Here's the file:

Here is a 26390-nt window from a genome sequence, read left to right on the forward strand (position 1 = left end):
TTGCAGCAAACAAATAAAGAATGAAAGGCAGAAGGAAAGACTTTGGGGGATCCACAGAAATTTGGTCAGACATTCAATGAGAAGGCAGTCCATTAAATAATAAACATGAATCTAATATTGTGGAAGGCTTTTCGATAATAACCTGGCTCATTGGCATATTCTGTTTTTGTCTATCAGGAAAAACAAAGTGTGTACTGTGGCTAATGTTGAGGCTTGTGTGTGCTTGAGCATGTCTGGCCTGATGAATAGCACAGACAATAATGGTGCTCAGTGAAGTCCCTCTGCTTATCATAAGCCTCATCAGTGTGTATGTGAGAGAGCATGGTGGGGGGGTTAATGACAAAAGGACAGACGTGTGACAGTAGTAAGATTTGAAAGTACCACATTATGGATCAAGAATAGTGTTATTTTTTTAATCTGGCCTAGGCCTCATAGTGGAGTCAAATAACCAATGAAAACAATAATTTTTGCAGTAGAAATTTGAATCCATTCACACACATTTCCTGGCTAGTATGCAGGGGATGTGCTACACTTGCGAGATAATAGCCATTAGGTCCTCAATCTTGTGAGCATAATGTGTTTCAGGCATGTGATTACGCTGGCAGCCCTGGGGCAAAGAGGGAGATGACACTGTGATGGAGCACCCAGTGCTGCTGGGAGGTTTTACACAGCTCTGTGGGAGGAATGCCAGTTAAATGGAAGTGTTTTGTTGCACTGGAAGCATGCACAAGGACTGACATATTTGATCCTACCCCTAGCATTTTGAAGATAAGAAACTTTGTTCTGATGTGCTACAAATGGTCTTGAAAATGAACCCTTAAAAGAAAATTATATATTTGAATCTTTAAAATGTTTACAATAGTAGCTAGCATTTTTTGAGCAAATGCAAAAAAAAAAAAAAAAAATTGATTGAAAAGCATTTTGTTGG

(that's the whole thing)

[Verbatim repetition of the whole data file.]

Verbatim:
Here is a 26390-nt window from a genome sequence, read left to right on the forward strand (position 1 = left end):
TTGCAGCAAACAAATAAAGAATGAAAGGCAGAAGGAAAGACTTTGGGGGATCCACAGAAATTTGGTCAGACATTCAATGAGAAGGCAGTCCATTAAATAATAAACATGAATCTAATATTGTGGAAGGCTTTTCGATAATAACCTGGCTCATTGGCATATTCTGTTTTTGTCTATCAGGAAAAACAAAGTGTGTACTGTGGCTAATGTTGAGGCTTGTGTGTGCTTGAGCATGTCTGGCCTGATGAATAGCACAGACAATAATGGTGCTCAGTGAAGTCCCTCTGCTTATCATAAGCCTCATCAGTGTGTATGTGAGAGAGCATGGTGGGGGGGTTAATGACAAAAGGACAGACGTGTGACAGTAGTAAGATTTGAAAGTACCACATTATGGATCAAGAATAGTGTTATTTTTTTAATCTGGCCTAGGCCTCATAGTGGAGTCAAATAACCAATGAAAACAATAATTTTTGCAGTAGAAATTTGAATCCATTCACACACATTTCCTGGCTAGTATGCAGGGGATGTGCTACACTTGCGAGATAATAGCCATTAGGTCCTCAATCTTGTGAGCATAATGTGTTTCAGGCATGTGATTACGCTGGCAGCCCTGGGGCAAAGAGGGAGATGACACTGTGATGGAGCACCCAGTGCTGCTGGGAGGTTTTACACAGCTCTGTGGGAGGAATGCCAGTTAAATGGAAGTGTTTTGTTGCACTGGAAGCATGCACAAGGACTGACATATTTGATCCTACCCCTAGCATTTTGAAGATAAGAAACTTTGTTCTGATGTGCTACAAATGGTCTTGAAAATGAACCCTTAAAAGAAAATTATATATTTGAATCTTTAAAATGTTTACAATAGTAGCTAGCATTTTTTGAGCAAATGCAAAAAAAAAAAAAAAAAATTGATTGAAAAGCATTTTGTTGG